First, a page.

While this, for all practical purposes, has nothing to do with DFS, one thing that makes this slate attractive is the fact that nine of the 13 games have genuine playoff implications. This, of course, is not one of those games, as the “Super Bowl bound” Browns will be traveling to Arizona to take on the rebuilding Cardinals.
The Cardinals, as we are well aware by now, have been one of the more attackable defenses in the NFL this year, ranking 32nd in yards allowed per game, 30th in points allowed per game, and 28th in DVOA. The Cardinals rank third in pace of play and 18th in plays per game, and they are allowing opponents to dominate time of possession and to run the most plays per game in the league. The Cardinals have been stronger against running backs than wide receivers and tight ends, allowing a respectable 4.13 yards per carry to the running back position (and allowing only three running backs to top 100 yards in this matchup, with each of them requiring 21+ carries to get there), while getting blasted by wideouts and tight ends for the following, lengthy list of notable outings ::
11-112-1 Michael Thomas
Cleveland continues to run a timeshare in the backfield, though this offense is getting Nick Chubb and Kareem Hunt on the field together enough that each has remained relevant in recent weeks (last week, each player played over 60% of the snaps, with Hunt playing only four fewer snaps than Chubb). While it may yet prove to be somewhat random, Hunt has shown a very locked-in level of touches, going 11 // 12 // 10 // 12 // 11 through five games, while Chubb has been more dependent on game flow and matchup, with bounce-around touch counts in this stretch of 22 // 27 // 24 // 17 // 16.
If Chubb’s usage has been a kiddie ride lately, usage for Odell Beckham has been a roller coaster, as he has gone 7 // 6 // 12 // 10 // 8 // 6 // 5 across his last seven contests while routinely taking a backseat to Jarvis Landry. Landry has seen recent target edges on Beckham of +3 // +7 // -2 // -3 // +5 // +5 // +2, while out-targeting him in the red zone this season 16 to seven. Perhaps it’s the hernia issue, or perhaps it’s Beckham’s purported desire to get out of Cleveland, or perhaps he’s just sick of all the hospital balls Baker Mayfield has been throwing up to him, but he is simply not producing anywhere close to level we have become accustomed to, and if you take his name off of the role and production, he’s more “bet on big play and hope for the best” than consistent, reliable piece. David Njoku played only 20 snaps last week and is now dealing with a knee issue, so it’s anyone’s guess as to whether or not he will be able to take advantage of the soft tight end matchup (and it’s a guess as to whether or not anyone else will step up if he misses — with a clogged-up tight end room that has produced very little all year). Landry, of course, generally sees his targets fairly locked in, having gone for double-digit looks in five of his last seven games. The Cardinals represent a winnable test for Landry, keeping him in the mix this week.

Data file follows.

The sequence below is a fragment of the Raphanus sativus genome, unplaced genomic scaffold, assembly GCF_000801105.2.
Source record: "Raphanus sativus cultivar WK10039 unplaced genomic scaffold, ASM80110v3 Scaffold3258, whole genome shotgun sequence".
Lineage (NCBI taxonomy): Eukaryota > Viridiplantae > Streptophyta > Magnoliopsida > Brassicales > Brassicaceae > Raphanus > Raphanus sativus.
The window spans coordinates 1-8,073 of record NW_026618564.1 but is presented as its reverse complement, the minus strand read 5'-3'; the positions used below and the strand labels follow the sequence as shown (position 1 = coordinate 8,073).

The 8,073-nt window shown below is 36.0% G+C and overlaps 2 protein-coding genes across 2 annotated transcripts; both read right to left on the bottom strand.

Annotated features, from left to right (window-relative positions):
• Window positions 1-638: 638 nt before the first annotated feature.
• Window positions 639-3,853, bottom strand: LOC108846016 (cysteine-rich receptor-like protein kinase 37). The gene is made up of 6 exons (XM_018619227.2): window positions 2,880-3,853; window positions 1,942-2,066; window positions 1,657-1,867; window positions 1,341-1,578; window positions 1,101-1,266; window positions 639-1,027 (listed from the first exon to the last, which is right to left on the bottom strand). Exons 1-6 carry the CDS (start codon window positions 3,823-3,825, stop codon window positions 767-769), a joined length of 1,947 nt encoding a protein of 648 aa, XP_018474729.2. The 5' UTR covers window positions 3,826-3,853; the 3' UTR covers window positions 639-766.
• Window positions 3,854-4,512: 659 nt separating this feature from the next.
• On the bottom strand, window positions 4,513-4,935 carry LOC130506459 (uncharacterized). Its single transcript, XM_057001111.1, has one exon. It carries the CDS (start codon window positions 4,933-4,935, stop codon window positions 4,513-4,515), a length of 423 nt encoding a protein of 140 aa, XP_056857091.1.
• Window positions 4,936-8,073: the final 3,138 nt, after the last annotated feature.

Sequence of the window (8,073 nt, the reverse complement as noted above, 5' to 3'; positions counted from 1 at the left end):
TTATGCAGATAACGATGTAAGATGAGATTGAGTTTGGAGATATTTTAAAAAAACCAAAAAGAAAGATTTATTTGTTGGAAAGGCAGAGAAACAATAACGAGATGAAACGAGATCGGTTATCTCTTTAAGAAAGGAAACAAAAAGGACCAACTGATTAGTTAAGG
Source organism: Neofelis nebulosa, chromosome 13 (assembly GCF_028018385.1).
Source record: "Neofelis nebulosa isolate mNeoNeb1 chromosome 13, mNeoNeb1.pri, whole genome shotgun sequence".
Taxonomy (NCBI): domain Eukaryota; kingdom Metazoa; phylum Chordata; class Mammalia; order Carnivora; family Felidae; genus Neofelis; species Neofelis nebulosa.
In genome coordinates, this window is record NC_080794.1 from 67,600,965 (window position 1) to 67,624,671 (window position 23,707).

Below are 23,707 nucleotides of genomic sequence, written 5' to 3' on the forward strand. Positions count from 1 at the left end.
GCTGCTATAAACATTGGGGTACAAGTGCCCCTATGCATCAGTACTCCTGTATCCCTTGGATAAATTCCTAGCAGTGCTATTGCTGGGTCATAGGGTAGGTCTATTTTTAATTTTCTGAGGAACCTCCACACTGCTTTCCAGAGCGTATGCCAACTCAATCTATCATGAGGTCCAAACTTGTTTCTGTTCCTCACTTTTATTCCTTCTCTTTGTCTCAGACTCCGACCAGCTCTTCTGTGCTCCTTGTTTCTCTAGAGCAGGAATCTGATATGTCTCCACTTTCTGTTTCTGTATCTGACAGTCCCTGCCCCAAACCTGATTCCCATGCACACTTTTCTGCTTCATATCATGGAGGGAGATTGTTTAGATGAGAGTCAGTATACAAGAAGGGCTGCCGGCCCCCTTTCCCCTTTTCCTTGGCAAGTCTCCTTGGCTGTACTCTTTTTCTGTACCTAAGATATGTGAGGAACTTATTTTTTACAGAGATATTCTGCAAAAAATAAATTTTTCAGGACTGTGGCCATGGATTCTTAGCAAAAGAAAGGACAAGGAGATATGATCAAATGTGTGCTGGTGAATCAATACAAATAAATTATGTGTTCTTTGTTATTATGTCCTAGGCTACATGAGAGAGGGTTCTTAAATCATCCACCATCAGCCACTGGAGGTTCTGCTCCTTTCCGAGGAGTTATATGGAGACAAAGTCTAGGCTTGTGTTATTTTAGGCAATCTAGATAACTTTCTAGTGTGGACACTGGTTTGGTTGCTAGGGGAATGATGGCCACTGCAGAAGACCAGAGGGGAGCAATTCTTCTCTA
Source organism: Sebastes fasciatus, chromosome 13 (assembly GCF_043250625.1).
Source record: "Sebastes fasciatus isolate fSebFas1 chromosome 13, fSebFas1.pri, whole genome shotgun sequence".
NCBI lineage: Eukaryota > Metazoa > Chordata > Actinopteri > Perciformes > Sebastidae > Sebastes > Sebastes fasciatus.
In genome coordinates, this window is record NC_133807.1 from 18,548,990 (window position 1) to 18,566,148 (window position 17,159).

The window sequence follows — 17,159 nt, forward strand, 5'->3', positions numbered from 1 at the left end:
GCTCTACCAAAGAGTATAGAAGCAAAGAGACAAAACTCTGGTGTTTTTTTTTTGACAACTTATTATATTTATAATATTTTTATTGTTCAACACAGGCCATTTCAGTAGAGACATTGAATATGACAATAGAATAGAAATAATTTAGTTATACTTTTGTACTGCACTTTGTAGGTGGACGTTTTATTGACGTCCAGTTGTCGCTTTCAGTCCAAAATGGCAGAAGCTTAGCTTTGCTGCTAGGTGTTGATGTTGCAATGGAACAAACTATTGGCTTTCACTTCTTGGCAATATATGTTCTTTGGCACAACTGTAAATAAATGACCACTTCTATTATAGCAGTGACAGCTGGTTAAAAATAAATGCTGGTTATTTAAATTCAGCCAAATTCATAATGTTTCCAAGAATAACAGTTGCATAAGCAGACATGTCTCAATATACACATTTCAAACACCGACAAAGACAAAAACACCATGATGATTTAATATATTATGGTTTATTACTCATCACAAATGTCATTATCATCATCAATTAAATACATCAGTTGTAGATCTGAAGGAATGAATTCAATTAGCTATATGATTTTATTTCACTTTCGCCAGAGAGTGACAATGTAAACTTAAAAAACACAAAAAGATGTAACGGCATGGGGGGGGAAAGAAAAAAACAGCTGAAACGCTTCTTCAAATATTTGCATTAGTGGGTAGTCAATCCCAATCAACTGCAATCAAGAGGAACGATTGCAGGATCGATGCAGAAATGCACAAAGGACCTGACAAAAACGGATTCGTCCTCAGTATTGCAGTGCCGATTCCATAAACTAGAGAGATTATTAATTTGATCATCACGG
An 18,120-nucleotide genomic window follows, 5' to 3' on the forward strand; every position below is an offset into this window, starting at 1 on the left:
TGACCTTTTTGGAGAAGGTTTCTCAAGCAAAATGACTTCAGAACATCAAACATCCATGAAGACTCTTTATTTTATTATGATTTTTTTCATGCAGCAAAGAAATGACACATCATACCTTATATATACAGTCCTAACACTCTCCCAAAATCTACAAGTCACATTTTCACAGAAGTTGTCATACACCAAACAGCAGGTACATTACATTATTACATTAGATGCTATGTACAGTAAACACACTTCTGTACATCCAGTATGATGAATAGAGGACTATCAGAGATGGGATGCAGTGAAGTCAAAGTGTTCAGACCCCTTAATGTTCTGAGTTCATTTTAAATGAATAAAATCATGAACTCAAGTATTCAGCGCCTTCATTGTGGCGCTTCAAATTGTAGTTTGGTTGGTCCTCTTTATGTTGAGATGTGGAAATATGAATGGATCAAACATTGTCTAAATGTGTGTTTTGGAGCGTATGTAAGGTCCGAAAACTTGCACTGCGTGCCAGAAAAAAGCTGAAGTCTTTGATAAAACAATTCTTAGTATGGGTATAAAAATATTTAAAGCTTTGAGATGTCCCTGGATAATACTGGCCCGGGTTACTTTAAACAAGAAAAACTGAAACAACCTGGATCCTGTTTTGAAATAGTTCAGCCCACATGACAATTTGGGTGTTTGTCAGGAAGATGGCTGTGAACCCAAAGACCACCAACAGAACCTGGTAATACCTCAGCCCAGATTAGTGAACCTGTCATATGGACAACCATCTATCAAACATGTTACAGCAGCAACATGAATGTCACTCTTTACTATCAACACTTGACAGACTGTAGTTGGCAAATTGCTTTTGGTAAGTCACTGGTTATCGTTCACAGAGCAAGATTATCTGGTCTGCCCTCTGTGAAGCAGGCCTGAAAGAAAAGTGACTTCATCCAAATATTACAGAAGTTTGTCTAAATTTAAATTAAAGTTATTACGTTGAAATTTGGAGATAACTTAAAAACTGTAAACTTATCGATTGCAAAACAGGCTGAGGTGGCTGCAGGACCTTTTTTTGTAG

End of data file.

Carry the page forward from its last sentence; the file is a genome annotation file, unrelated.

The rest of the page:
Since Week 2, the Cardinals have produced only a small handful of moderately useful stat lines through the air, with only one score that you could not have lived without (the monster game Christian Kirk posted against the Buccaneers). This offense is simply too horizontal, and too willing to turn receivers’ backs to the end zone, leaving little room after the catch for big plays to develop. The offensive line isn’t good, and the weapons outside of Kirk aren’t great – with Larry Fitzgerald doing his annual late-season slowdown, and with no other weapons representing a serious threat to the defense. All of this has led to Kyler Murray often producing his solid games without bringing any pass catchers with him.